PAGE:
If I get the opportunity to meet him, I would like to be able to thank him for his visit, which has made us very happy, and for his prayers. I would also like to thank him for all he has done to help us in recent times. I have not forgotten his great gesture of solidarity in auctioning the Lamborghini in order to use the money to help pay for the reconstruction of our homes on the Niniveh plains. I would also like to ask him to continue praying for us and for peace to return to Iraq.

What would you like to show him in Qaraqosh/ Baghdeda? Which places should he visit?
I would like to show him our historic Al-Tahira church, and some photos of Baghdeda. I’d like him to be able to see how it was destroyed by IS and how the people here have worked so hard recently to rebuild it once more.

Qu’est-ce que cette visite signifie pour vous ?

La visite du Pape est ce que nous désirions le plus ici. C’est une grande bénédiction. Nous avons un grand désir de le voir. Ce qui rajoute de l’importance à cette visite, c’est la situation de vulnérabilité que nous, chrétiens, subissons en Irak. Il y a plusieurs raisons à cette fragilité, toutes sont les séquelles de l’État Islamique. Toutes ces destructions ont grandement contribué à l’émigration des chrétiens. De nombreux problèmes pèsent sur nous. Mais par sa visite, le Pape nous donnera de l’espérance et de la confiance, il nous encouragera et réduira notre fardeau. Bien que la situation soit instable en Irak en ce qui concerne la sécurité, tout spécialement dans le domaine politique, on s’attend à ce qu’à l’arrivée du Pape, sa sécurité soit correctement assurée.

Qu’aimeriez-vous dire au Saint-Père ?

Je voudrais lui demander de me donner sa bénédiction, de bénir mon travail et le dévouement des prêtres d’ici, et de bénir le peuple par ses prières. Je voudrais lui demander d’aider tous ceux qui sont en danger dans ce pays, qu’ils soient chrétiens ou musulmans. Qu’il tente de mobiliser les pays du monde entier pour soutenir ce pays qui a besoin d’aide.

Qu’aimeriez-vous lui montrer à Qaraqosh/Baghdeda ? Que devrait-il visiter ?

J’aimerais qu’il visite l’église Al-Tahira, parce que c’est un symbole et un élément du patrimoine de Baghdeda. Cette église est la mère, le foyer et le patrimoine de chacun des habitants de Baghdeda. Nos ancêtres ont construit cette église, nous avons tous le sentiment d’en faire partie. Bien sûr, nous serions heureux qu’il visite de nombreux endroits, des églises, monastères et maisons traditionnelles, et qu’il rencontre également beaucoup de gens qui ont le désir de le voir.

¿Qué significa la visita para usted?
La visita del Papa es lo que más hemos deseado aquí. Es una gran bendición. Sentimos un gran anhelo de verlo. Lo que agrega importancia a esta visita son las condiciones tan vulnerables que sufrimos los cristianos en Irak. Hay varios motivos para esa fragilidad, todas las secuelas que ha dejado el ISIS, esa enorme destrucción ha llevado en gran medida a la emigración de cristianos. Muchos problemas pesan sobre nosotros. Pero cuando nos visite, nos dará esperanza, confianza y aliento y reducirá esta carga. Además del hecho de que la situación de seguridad en Irak, especialmente la política, es inestable, se espera que a la llegada del Papa se garantice su seguridad de manera correcta.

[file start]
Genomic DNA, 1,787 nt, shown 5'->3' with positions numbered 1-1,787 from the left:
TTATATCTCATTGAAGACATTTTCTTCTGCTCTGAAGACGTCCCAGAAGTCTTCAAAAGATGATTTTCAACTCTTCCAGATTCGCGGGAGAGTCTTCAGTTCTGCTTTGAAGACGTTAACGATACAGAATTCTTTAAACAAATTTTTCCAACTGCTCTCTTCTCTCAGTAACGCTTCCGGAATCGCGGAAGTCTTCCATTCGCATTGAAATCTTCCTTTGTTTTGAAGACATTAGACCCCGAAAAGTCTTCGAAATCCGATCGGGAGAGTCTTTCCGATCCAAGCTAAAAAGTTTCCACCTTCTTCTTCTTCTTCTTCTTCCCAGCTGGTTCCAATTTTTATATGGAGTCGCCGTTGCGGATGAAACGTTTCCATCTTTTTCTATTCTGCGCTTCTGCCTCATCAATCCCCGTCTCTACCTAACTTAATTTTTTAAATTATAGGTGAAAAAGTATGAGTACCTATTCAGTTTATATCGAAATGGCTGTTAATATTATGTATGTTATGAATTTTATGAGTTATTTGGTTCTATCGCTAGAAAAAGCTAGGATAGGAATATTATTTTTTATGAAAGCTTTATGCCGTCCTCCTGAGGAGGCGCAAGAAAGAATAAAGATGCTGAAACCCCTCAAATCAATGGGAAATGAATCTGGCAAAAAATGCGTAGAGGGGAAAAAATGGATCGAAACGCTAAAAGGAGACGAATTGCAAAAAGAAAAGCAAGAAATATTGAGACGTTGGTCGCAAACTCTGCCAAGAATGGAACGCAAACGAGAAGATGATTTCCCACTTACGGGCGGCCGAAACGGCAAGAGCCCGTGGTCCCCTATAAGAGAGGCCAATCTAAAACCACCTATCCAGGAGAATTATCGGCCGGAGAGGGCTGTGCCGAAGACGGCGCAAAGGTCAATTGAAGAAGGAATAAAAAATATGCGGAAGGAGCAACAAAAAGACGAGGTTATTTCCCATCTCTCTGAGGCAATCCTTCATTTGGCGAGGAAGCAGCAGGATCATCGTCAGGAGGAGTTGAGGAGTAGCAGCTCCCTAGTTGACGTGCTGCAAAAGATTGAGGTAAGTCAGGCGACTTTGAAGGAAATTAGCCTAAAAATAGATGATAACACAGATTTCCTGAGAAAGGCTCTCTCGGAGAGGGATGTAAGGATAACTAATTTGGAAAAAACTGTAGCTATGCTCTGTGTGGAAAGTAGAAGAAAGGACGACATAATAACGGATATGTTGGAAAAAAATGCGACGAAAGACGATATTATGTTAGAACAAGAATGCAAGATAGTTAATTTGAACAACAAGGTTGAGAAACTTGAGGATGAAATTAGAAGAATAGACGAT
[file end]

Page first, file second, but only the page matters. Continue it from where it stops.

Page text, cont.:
¿Qué le gustaría decirle al santo padre?
Querría pedirle que me dé su bendición, que bendiga mi servicio y la entrega de los sacerdotes aquí y que bendiga al pueblo a través de sus plegarias. Le pido que ayude a todos los que están en peligro en este país, ya sean cristianos o musulmanes. Que intente movilizar a los países del mundo para que apoyen a este país que necesita ayuda.

 ¿Qué le gustaría mostrarle en Baghdeda / Qaraqosh? ¿Qué debería visitar?
Me encantaría que visite la iglesia Al-Tahira, porque es símbolo y patrimonio de Baghdeda. Esta iglesia es madre, hogar y herencia de cada uno de los habitantes de Baghdeda. Nuestros antepasados ​​construyeron esta iglesia, todos nos sentimos parte de ella. Ciertamente, nos alegraría que visitara muchos lugares, iglesias, monasterios y casas tradicionales,  también que vea a muchas personas que anhelan verlo.

Was bedeutet der Besuch für Sie?
Der Besuch des Papstes ist das, was wir uns hier am meisten gewünscht haben. Es ist ein großer Segen. Wir spüren eine starke Sehnsucht, ihn zu sehen. Was diesen Besuch noch wichtiger macht, sind die äußerst prekären Bedingungen, unter denen wir Christen im Irak leiden. Es gibt mehrere Gründe für diese Zerbrechlichkeit. All die Folgen, die ISIS hinterlassen hat, diese enorme Zerstörung hat in großem Maße zur Auswanderung von Christen geführt. Viele Probleme lasten auf uns. Aber wenn er uns besucht, wird er uns Hoffnung, Zuversicht und Ermutigung geben und diese Last verringern. Auch wenn die Sicherheitslage im Irak, insbesondere die politische Situation, instabil ist, hoffen wir, dass bei der Ankunft des Papstes seine Sicherheit ausreichend gewährleistet ist.


Was würden Sie dem Heiligen Vater gerne sagen?
Ich möchte ihn bitten, mir seinen Segen zu geben, meinen Dienst und die Hingabe der Priester hier zu segnen und die Menschen durch seine Gebete zu segnen. Ich bitte ihn, all jenen zu helfen, die in diesem Land in Gefahr sind, ob sie nun Christen oder Muslime sind; und die Länder der Welt zu mobilisieren, um dieses Land, das Hilfe braucht, zu unterstützen.